The origins of the Advent calendar come from German Lutherans who, at least as early as the beginning of the 19th century, would count the days of Advent physically. Often this meant simply drawing a chalk line on the door each day, beginning on December 1. Some families had more elaborate means of marking the days, such as lighting a new candle (perhaps the genesis of today's Advent wreath) or hanging a little religious picture on the wall each day.
The 24 candles might also be placed on a structure, which was known as an "Advent clock". In December, 1839, the first verifiable public Advent wreath was hung in the prayer hall of the Rauhes Haus (relief house) in Hamburg, although it had been a family practice in parts of German-speaking Europe since the 17th century.
The first known Advent calendar was handmade in 1851. According to the Austrian (NÖ) Landesmuseum, the first printed Advent calendar was produced in Hamburg in 1902 or 1903. Other authorities state that a Swabian parishioner, Gerhard Lang, was responsible for the first printed calendar in 1908.
Lang was certainly the progenitor of today's calendar. He was a printer in the firm Reichhold & Lang of Munich who, in 1908, made 24 little colored pictures that could be affixed to a piece of cardboard. Several years later, he introduced a calendar with 24 little doors. He created and marketed at least 30 designs before his firm went out of business in the 1930's. In this same time period, Sankt Johannis Printing Company started producing religious Advent calendars, with Bible verses instead of pictures behind the doors.
The practice disappeared during World War II, apparently to save paper. After the war, Richard Sellmer of Stuttgart resurrected the commercial Advent calendar and is responsible for its widespread popularity. His company, Richard Sellmer Verlag, today maintains a stock of over 1,000,000 calendars.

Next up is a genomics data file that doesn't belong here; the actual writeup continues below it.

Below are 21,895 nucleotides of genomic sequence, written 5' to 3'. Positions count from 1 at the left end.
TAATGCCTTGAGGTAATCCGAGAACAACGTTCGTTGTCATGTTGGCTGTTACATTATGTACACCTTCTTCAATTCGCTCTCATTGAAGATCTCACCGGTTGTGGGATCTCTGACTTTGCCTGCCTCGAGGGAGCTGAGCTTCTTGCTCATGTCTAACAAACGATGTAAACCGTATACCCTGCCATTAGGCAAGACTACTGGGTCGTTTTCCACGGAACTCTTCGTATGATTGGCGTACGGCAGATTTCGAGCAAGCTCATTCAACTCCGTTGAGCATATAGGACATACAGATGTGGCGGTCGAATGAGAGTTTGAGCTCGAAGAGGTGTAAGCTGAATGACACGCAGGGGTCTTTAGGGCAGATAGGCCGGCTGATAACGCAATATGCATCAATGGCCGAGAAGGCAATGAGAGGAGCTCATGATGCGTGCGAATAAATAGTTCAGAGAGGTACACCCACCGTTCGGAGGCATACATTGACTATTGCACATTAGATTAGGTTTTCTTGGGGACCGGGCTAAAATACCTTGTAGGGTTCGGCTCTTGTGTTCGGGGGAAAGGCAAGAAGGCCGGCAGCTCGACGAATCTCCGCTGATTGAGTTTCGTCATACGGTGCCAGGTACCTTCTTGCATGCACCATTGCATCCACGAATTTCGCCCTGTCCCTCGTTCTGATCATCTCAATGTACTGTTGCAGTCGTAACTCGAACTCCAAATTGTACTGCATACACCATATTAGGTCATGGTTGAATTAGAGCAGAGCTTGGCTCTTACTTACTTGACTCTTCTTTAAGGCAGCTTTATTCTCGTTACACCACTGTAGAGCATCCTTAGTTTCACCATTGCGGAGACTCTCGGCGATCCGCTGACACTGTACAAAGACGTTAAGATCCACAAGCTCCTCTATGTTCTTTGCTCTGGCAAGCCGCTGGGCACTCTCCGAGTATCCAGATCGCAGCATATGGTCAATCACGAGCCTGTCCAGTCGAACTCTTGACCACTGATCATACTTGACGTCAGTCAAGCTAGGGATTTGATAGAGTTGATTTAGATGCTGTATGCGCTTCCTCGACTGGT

The traditional calendar consists of two pieces of cardboard on top of each other. Twenty four doors are cut out in the top layer, with one door being opened every day, from December 1 to December 24 (Christmas Eve). Each compartment can either show a part of the Nativity story and the birth of Jesus, or can simply display a piece of paraphernalia to do with Christmas (e.g. Bells, holly). Advent Calendars can also consist of cloth sheets with small pockets to be filled with candy or other small items. Many calendars have been adapted by merchandisers and manufacturers to include a piece of chocolate or a sweet behind each compartment, aimed at children. These have often been criticised for not relating to the Nativity and simply cashing in on Christmas sales. These are aimed at small children who are counting down to Christmas, because that is when Santa Claus comes.
The number of doors can also increase to twenty five or twenty six to cover Christmas Day, Hanukkah and Boxing Day, and further to thirty one or thirty two to include New Year's Eve and New Year's Day. This latter act was particularly evident over December 1999, counting down to January 1, 2000 and what was largely perceived as the start of the third millennium (although the same thing did not happen a year later in the lead up to what was technically the real third millennium on January 1, 2001).
The Advent calendar is normally of standard dimensions, but can be found in other shapes, such as a model of a house. There are alternative forms of Advent calendar, such as those made from felt or other material, or a chain of candles that can be lit day by day. The German city of Dresden has a giant calendar built into a fairytale castle on its Christmas market, the Striezelmarkt. Nowadays there are also digital Advent calendars.